When I was 6 years old, I lived in Santa Ana, California with my single-parent mother. While my mom worked two fulltime jobs so we could afford our small apartment and make ends meet, I found solace in television. But one moment in particular changed my life forever...
On the last day of Christmas break, Annie (the 1982 version) was playing on TV. I remember watching the children running around singing and dancing, having the time of their lives. It was in that moment where everything finally made sense. I looked over at my mother and said, "Mom, I want to be that. I want to be an orphan!"
She gave me a funny look and said in Spanish, "Que? Estas loco? (Are you crazy?)" before glancing at the TV and saying, "Oh, son actors! (They're actors!)"
"Well, that's what I want to be," I replied. "I wanna be an actor."
"No mijo, es para ninos ricos," she said, explaining, "That's for rich kids." Those kids had training -- training we didn't have the money for. I learned in that moment to place my dream on hold, but a couple weeks later something wonderful happened.
A fellow thespian at school informed me the community center was doing a kids' improv class for only $12.50. My friend, who may or may not have himself been a nino ricos, had asked her parents about it and they gave her a $20 bill. I went home and asked my mom for a $20 bill, but she shook her head, saying, "No mijo. No ay dinero para eso."
I understood: There was no money for that. After all, that money could buy us food or launder our clothes. It hurt me knowing that she saw the disappointment on my face. I asked, "Well, if I can make the money myself, can I take the class?"
"Mijo," she said, "if you can make your own way, you can do anything."
For a brief moment, I felt optimistic. Then I realized: What kind of job would hire a 6-year-old? Later that week, my mom and I were walking home from school when I saw a man rummaging through a trash can. "What's he doing?" I asked her.
She replied, "Oh, bende los botes."
"Wait, he sells the bottles? You can make money from trash?" I asked. She nodded.
That was all the confirmation I needed. When we arrived home, I ran straight into the closet and grabbed a wire hanger. I unhinged it to make it a long skinny metal finger. For nearly two weeks, I was unstoppable. It became my mission to collect as many bottles as I could, and I was totally fearless in doing it. I crashed quinceaneras and all sorts of gatherings. I was on fire!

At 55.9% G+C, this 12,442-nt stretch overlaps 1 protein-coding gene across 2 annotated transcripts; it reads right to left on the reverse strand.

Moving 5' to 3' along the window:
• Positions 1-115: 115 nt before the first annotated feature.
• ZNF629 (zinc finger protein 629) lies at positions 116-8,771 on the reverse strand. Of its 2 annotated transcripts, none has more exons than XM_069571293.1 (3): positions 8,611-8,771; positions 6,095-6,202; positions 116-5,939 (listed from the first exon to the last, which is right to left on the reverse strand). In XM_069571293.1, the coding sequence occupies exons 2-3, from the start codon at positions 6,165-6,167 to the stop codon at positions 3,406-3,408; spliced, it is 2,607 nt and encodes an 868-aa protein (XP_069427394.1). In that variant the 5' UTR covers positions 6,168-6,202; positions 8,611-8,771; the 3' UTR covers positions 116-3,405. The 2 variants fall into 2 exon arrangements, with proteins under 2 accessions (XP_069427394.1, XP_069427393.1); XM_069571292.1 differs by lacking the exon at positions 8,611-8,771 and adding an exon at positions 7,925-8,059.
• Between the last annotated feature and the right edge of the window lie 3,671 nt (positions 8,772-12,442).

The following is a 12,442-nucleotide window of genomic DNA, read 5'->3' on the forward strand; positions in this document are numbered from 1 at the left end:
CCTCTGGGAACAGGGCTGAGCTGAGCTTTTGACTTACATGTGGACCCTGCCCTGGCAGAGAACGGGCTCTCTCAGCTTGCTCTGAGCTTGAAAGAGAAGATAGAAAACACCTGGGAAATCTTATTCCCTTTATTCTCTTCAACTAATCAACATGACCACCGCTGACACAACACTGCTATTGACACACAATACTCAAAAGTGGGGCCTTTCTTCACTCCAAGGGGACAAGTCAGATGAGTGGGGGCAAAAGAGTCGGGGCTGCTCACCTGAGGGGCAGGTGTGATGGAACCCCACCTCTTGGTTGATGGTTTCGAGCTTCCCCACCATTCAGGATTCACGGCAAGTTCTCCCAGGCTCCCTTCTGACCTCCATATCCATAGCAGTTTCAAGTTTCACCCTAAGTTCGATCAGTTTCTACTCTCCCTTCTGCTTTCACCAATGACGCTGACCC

Finally, I went to the local Food 4 Less dragging huge garbage bags of bottles behind me. They weighed all my bags of recyclables and gave me $6.42.
All that fucking work for $6.42? It was so disheartening. Still, I had my heart set on that improv class so I took to the parks and parties once more and in another two weeks, I earned the remaining balance -- the exact amount I needed to register for the class.
The class changed my life. I remember like it was yesterday. The teacher would shout out an animal and the kids pretended to be a lion, a tiger, a bear -- you know, all the cliche actor games and exercises. I could hear people enjoying my renditions of each animal, not laughing at me but laughing with me. I knew this was where I belonged. I had found my tribe.
When the class was over, I had adrenaline I'd never experienced before. I spent nearly a month collecting recyclables to pay for this hour-and-a-half class. I asked myself right then and there, Do I want to do that again for another class? The answer was yes. Yes, I did.
I collected cans for years, using that money toward classes and training, all before I was 10 years old. I did it to find my community. In hindsight, I realize I was also searching for my own identity. This felt right, and if the only way of getting there was by fishing for bottles and cans, so be it.
I learned a big lesson. There's no shame in getting a little dirty to make your dreams come true. It's like my Ama said: "If you can make your own way, you can do anything." @harveyguillen
This story is part of Out's 2021 Pride Issue, which is on newsstands on now! To get your own copy directly, support queer media and subscribe -- or download yours for Amazon, Kindle, Nook, or Apple News.